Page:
He had to land manually, as the onboard computer couldn’t process instructions fast enough as they sped toward a field of boulders; landing on them would have surely meant death. But he settled down with less than 30 seconds of fuel remaining and, after a few hours of rest, stepped onto the surface of our moon, followed shortly by Edwin “Buzz” Aldrin, while Michael Collins circled less than 10 miles overhead in the command module, Columbia.
Driven by dreams — and funded by a burning desire to beat the Russians — the first moon landing on July 20, 1969, was a defining moment in history. Never before had so many people, in so many countries, watched a single event with such awe.
“It was probably the greatest singular human endeavor, certainly in modern times, maybe in the history of all mankind,” said former astronaut Gene Cernan last week. Now 65, Cernan was the last of the 12 men to walk on the moon, from Apollo 17 in 1972.
In a rare interview last week, Armstrong said that at the time of launch, he guessed their chances of returning alive were about 90 percent, and the chances of a successful landing on the moon were only 50 percent. But they went anyway, and gladly.
Everyone in the program knew there were significant risks — right up to the top. President Richard Nixon was ready to address the nation in case of failure. Nixon speechwriter William Safire (now a columnist for the New York Times) wrote the words Nixon never had to use.
The memo was titled “IN EVENT OF MOON DISASTER”:
Fate has ordained that the men who went to the moon to explore in peace will stay on the moon to rest in peace.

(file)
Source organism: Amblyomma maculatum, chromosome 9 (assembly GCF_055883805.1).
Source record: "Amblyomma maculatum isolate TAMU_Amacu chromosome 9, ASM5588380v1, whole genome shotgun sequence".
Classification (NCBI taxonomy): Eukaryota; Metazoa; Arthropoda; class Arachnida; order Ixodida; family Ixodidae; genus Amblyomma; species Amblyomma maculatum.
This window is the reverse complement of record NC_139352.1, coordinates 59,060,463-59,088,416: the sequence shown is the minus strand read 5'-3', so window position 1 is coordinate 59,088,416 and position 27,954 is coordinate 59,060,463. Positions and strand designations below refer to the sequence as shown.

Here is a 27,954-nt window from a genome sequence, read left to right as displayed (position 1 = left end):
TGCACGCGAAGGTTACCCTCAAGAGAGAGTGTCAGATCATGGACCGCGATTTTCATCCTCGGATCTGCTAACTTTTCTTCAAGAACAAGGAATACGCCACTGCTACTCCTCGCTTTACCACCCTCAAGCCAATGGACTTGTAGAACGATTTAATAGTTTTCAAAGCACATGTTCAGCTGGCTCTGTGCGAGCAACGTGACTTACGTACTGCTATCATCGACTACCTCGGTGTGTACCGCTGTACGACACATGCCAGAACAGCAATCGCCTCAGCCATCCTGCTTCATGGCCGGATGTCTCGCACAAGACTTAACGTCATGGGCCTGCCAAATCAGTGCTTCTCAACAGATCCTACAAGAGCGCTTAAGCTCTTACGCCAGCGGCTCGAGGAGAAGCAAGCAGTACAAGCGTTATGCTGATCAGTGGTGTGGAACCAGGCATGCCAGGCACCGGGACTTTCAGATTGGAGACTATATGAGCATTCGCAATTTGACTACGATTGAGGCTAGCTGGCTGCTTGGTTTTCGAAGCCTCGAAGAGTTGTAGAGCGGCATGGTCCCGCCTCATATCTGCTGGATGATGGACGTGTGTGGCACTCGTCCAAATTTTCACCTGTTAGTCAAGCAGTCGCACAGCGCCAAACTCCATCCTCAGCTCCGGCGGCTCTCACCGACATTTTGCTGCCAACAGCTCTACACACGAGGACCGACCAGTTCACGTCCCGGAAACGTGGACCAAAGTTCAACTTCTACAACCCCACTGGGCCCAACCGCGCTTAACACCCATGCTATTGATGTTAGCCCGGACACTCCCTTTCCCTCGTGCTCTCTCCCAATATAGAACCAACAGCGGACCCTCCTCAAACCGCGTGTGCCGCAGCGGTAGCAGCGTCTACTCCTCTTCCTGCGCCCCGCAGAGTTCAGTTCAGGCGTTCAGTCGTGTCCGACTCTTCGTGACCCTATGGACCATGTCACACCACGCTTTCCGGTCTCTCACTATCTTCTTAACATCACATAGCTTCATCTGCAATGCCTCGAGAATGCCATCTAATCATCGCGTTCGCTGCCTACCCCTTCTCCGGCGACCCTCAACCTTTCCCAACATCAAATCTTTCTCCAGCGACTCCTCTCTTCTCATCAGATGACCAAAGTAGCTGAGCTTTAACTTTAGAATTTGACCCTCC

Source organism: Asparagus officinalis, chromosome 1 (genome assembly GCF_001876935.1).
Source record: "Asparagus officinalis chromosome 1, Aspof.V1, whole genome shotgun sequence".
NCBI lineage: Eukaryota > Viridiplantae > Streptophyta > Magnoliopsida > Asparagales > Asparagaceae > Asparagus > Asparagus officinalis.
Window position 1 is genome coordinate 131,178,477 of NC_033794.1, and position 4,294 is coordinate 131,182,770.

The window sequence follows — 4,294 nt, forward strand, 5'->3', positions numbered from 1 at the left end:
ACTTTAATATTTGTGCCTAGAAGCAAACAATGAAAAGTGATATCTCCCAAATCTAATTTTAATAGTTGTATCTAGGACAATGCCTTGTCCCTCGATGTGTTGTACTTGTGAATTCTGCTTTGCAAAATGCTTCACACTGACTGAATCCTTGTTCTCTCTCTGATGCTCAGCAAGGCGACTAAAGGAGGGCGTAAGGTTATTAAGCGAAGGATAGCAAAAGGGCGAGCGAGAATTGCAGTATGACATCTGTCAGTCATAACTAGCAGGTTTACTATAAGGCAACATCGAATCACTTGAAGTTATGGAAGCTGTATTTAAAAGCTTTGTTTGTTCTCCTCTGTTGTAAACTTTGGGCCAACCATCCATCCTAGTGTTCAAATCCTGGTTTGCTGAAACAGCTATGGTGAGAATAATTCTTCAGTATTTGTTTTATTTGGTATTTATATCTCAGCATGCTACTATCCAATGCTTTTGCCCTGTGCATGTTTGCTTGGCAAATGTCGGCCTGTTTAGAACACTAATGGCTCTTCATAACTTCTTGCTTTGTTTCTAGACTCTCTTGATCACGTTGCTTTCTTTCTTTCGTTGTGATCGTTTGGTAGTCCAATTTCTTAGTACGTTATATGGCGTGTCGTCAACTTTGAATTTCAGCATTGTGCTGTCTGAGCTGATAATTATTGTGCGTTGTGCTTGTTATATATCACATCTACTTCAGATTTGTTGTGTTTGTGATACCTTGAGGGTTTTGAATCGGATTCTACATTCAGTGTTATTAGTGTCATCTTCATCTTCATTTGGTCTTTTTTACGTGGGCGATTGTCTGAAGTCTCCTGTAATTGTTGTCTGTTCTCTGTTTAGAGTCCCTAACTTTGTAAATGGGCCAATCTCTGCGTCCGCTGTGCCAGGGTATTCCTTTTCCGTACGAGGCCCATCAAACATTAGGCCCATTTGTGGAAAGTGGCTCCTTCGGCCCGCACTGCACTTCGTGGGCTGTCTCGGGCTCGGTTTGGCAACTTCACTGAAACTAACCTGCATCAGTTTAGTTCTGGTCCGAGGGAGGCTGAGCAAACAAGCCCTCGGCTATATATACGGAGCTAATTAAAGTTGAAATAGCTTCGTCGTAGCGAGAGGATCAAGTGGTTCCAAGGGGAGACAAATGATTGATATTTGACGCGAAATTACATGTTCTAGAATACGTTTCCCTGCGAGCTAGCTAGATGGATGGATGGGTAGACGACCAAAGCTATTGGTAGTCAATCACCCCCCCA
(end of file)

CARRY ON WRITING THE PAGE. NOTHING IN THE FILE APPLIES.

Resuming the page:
These brave men, Neil Armstrong and Edwin Aldrin, know that there is no hope for their recovery. But they also know that there is hope for mankind in their sacrifice.
These two men are laying down their lives in mankind’s most noble goal: the search for truth and understanding.
They will be mourned by their families and friends; they will be mourned by their nation; they will be mourned by the people of the world; they will be mourned by a Mother Earth that dared send two of her sons into the unknown.
In their exploration, they stirred the people of the world to feel as one; in their sacrifice, they bind more tightly the brotherhood of man.
In ancient days, men looked at stars and saw their heroes in the constellations. In modern times, we do much the same, but our heroes are epic men of flesh and blood.
Others will follow, and surely find their way home. Man’s search will not be denied. But these men were the first, and they will remain the foremost in our hearts.
For every human being who looks up at the moon in the nights to come will know that there is some corner of another world that is forever mankind.
Imagine the pressure they must have felt! But they thought it was important to take such risks. True heroes indeed, and it was worth it: their bold steps inspired an entire generation, not just of Americans, but of the entire human race.
Including me — I started my career as a science writer, with a specialty in explaining complex topics to a lay audience, proudly working at NASA’s Jet Propulsion Laboratory for ten years, where I loved being shoulder to shoulder with the people that make our reach toward the stars happen.
For a terrific summary of the Apollo 11 mission — as told by the astronauts while it was fresh in their minds — well illustrated with great photos, see NASA’s The First Lunar Landing site — released for the landing’s 20th Anniversary!
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I had the honor later of attending Neil Armstrong’s final public appearance.